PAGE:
• Ruthless Hedonism: The American Reception of Matisse. Chicago: University of Chicago Press, 1999.
  • All Amazed: For Roy Kiyooka. Co-edited with Naomi Sawada and Scott Watson. Vancouver: Arsenal Pulp Press, 2002.
  • Greenberg Variations. Portland, Oregon: The Back Room, 2007.
  • Beyond Wilderness: The Group of Seven, Canadian Identity and Contemporary Art. Co-edited with Peter White. Montreal: McGill Queen’s University Press, 2007.
  • Atomic Postcards: Radioactive Messages from the Cold War. Co-written with Jeremy Borsos. Bristol, UK: Intellect Books, 2011.
  • Strangelove's Weegee. Vancouver: Presentation House Gallery, 2013.
  • Camera Atomica. Editor. London and Toronto: Black Dog Publishing and the Art Gallery of Ontario, 2015.
  • Breathless Days, 1959–1960. Co-edited with Serge Guilbaut. Durham, N.C.: Duke University Press. Forthcoming.

Articles[edit]

  • “Landscape as Fordscape,” in From Tierra Del Fuego to the Arctic: Landscape Painting in the Americas (Toronto and São Paulo: Art Gallery of Ontario and Pinocoteca de São Paulo, 2015), 188–93.
  • “The Bomb, the Group of Seven, and Douglas Coupland's G7 Series," in Douglas Coupland: Everywhere Is Anywhere Is Anything Is Everything (Vancouver and London: Vancouver Art Gallery and Black Dog, 2014), 69–71.
  • Morrice and Matisse: Bedfellows Under the Sign of Modernism,” Morrice and Lyman in the Company of Matisse (Quebec: Musée National des Beaux-Arts du Québec, 2014), 113–135.
  • “Sur le plateau de Docteur Folamour,” in Errances Photographiques: Mobilité, Intermédialité, edited by Suzanne Paquet (Montreal: Presses de L‘Université de Montréal, 2014), 185–200.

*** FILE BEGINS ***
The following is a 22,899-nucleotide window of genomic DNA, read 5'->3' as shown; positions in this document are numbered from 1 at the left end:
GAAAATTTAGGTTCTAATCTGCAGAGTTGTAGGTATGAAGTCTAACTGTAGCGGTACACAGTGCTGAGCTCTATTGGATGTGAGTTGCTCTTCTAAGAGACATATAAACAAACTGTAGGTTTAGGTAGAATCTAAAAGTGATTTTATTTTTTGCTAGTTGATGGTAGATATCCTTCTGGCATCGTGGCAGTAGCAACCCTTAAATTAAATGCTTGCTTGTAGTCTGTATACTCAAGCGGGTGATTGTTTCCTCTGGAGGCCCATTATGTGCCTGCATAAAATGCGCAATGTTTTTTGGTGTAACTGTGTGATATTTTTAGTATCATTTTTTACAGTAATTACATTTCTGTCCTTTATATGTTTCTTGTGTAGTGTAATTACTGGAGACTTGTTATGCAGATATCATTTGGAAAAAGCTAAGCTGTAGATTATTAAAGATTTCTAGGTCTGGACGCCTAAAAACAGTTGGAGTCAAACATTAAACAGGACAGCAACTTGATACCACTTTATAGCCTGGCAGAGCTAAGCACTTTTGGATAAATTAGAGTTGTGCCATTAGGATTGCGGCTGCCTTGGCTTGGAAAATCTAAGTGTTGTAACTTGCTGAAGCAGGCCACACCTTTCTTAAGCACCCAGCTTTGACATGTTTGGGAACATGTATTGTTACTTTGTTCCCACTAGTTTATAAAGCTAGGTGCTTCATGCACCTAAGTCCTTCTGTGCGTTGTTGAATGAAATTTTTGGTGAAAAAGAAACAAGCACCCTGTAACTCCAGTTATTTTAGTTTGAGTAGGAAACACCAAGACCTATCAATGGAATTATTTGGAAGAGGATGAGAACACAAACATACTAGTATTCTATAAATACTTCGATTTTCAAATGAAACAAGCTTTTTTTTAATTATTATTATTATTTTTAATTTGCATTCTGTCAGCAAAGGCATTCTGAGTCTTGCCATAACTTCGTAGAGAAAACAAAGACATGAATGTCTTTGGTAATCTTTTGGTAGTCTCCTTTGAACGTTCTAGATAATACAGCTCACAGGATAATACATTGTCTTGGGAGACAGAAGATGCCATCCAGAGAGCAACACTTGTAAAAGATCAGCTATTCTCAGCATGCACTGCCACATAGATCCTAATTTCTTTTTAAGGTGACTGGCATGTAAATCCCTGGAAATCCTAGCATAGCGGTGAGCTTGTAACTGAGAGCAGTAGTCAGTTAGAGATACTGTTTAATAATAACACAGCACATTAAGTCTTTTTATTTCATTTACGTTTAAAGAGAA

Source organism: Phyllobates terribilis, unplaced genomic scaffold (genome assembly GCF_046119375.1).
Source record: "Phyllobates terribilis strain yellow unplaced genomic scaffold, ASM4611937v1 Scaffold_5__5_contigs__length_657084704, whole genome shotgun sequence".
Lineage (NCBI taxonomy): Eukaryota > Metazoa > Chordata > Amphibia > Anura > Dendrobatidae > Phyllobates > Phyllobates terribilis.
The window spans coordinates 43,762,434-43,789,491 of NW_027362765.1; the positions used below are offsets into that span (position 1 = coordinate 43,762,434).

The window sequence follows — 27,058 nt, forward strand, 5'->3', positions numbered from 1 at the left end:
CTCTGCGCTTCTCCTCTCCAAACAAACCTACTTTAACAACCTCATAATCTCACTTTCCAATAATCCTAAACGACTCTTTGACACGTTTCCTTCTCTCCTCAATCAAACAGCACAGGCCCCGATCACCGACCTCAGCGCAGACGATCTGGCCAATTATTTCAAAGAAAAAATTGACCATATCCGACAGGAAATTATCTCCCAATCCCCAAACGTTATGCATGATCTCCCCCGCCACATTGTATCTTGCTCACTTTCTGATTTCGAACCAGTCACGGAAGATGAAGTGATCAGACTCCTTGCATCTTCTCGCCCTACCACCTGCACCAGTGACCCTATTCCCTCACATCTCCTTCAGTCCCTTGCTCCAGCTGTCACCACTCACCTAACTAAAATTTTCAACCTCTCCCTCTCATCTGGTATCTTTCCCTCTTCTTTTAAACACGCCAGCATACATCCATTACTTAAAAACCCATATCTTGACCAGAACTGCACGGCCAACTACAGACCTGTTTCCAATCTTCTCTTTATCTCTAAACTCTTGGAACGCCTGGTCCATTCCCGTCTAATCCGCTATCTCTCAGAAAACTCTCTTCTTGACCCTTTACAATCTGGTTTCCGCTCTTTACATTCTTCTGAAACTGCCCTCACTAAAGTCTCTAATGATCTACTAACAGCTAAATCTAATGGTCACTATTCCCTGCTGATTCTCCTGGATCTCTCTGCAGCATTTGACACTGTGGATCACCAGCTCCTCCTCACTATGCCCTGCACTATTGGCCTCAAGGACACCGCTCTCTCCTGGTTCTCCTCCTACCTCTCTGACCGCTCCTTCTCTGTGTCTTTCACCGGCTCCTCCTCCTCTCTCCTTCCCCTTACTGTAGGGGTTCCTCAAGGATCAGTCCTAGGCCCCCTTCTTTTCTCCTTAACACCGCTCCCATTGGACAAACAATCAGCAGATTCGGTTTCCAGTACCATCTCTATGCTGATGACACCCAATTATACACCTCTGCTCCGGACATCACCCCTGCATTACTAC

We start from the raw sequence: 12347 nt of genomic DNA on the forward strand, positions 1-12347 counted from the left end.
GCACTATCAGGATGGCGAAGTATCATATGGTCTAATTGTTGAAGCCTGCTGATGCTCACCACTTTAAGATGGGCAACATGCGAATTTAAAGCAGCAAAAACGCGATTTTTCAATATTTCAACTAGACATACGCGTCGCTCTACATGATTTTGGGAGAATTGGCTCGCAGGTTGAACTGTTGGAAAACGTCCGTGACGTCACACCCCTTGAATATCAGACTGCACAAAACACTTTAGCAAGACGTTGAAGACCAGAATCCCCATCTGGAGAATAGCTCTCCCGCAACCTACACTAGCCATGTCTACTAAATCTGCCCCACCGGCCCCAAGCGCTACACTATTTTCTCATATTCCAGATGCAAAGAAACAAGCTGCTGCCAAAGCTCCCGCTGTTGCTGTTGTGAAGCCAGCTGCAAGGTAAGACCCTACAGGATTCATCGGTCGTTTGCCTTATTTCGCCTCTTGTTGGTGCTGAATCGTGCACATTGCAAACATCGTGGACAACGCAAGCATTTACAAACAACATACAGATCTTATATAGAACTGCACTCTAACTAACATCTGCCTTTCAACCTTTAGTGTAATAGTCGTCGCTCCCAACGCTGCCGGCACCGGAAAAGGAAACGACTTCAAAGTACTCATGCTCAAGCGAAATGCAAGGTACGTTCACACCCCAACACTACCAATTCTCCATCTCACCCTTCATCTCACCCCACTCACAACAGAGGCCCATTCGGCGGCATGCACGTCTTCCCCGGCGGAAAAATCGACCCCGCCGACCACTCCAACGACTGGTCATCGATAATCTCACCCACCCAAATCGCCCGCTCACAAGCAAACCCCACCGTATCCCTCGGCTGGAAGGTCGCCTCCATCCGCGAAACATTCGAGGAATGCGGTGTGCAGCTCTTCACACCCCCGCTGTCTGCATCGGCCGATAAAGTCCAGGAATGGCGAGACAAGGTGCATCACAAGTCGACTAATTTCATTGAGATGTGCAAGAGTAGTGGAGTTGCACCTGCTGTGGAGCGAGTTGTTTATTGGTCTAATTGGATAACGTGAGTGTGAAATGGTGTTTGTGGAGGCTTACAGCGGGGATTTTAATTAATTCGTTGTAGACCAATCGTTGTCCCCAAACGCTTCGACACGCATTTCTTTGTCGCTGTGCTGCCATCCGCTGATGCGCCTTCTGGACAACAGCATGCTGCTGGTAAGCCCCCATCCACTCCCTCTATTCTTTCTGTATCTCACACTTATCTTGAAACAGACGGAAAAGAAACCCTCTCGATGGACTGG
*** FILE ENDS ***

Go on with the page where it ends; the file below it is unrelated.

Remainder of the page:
• “On Photographing a Dirty Bomb,” in The Cultural Work of Photography in Canada, edited by Carol Payne and Andrea Kunnard (Montreal: McGill-Queen’s University Press, 2011), 182–94.
  • Ishiuchi Miyako Interviewed by John O'Brian," in Hiroshima by Ishiuchi Miyako (Vancouver; UBC Museum of Anthropology, 2011).
  • "Postcard to Moscow," in Postcards: Ephemeral Histories of Modernity, edited by Jordana Mendelson and David Proschaska (Philadelphia: Pennsylvania State University Press, 2010), 182–93, 222–24.
  • “Amerika Dropt a Bomb on Nevada,” Open Letter: A Canadian Journal of Writing and Theory 14, No. 4 (Fall 2010), 63–77.
  • “Another Report on the Age of Extinction,” Canadian Review of American Studies 38, No.1 (2008), 191–98.
  • "The Nuclear Family of Man,” Japan Focus: Asia Pacific Journal, July 2008. http://japanfocus.org/ (Re-published on The History News Network)
  • "Bernard Smith's Early Marxist Art History," Thesis Eleven (Australia), No. 82 (August 2005), 29–37.
  • "Anthem Lip-Sync," The Journal of Canadian Art History XXI/1 & 2 (2000), pp. 140–151.
  • "Shining on the Modernist Parade: The American Sacralization of Matisse at the Philadelphia Museum of Art in 1948," Coloquio Internacional de Historia del Arte (Mexico City) 20, 1997, pp. 771–805.

References[edit]